DERBY, Kan. (KSNW) – Kindergarten is a whole new world for incoming four and five-year-olds.
In Derby, the Parents As Teachers program features a ‘Kindergarten bootcamp’ for incoming students to learn about the challenges ahead and foster independence in a fun and engaging way.
“It’s tricky, isn’t it?” parent educator Allison Brown said in a session with five-year-old students Rune and Killian, teaching them how to put their jackets and backpacks on.
Minutes later, the kids were learning how to carry a lunch tray without spilling the contents.
“Sometimes, it might spill this way, or it might spill this way. So you have to practice holding it flat,” Brown instructed.
The kids then go through a small obstacle course with the lunch tray to practice balancing it.
Lunchtime can bring many challenges, including eating within a specific time frame and opening containers typically done by parents or guardians at home.
“If you can start a package for them, that way they get the independence of finishing the package, then that means they don’t have to wait on an adult to assist them. And they can get to the lunch during their lunchtime,” Brown said.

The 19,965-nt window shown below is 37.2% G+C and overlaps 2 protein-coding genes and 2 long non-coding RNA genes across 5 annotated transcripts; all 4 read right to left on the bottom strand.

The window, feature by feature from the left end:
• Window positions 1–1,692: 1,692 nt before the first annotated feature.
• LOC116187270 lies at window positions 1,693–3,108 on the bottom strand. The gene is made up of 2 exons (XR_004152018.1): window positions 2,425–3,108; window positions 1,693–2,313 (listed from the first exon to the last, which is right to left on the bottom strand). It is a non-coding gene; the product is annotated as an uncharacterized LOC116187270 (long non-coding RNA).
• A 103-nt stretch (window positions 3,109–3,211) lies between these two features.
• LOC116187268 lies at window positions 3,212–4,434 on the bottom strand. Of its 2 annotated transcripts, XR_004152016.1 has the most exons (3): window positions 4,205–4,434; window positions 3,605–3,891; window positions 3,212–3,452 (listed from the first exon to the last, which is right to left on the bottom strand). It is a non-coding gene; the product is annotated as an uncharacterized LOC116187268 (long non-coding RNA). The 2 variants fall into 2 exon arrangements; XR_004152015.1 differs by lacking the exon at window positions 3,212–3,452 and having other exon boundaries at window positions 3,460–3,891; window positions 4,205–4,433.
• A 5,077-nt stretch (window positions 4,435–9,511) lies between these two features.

Children thrive on routine. Brown advises starting one before school starts so they can know what to expect.
“You want that first day of school to start with happiness and to start not feeling rushed,” Brown said.
When kids get home from the first day of school, Brown advises they’ll be tired mentally.
“I always suggest to parents, get them outside, open-ended play outside as soon as you get home,” Brown said.
Tips from Brown:
Supplies – Be intentional about the school supplies you buy for your kids. Pencils with artsy designs may often be more appealing than traditional orange ones but not effectively erase or sharpen.
Backpacks – Select the right fit for your child. For example, some backpacks are too big for young students. Others are too small to accommodate a folder. Bonus: If the backpack has a cup holder on the side, that’s one less item for your Kindergartener to carry.
Use literature – Many books about the first day of school are available at local libraries. If your child has additional struggles, like understanding personal space or bathroom hygiene, check out books to assist them with their individual issues.
Label everything – From jackets to pencils to crayons. Kindergarteners don’t always remember their jacket or winter coat if it’s been months since they’ve worn it. Bonus: Brown suggests writing sweet messages on pencils.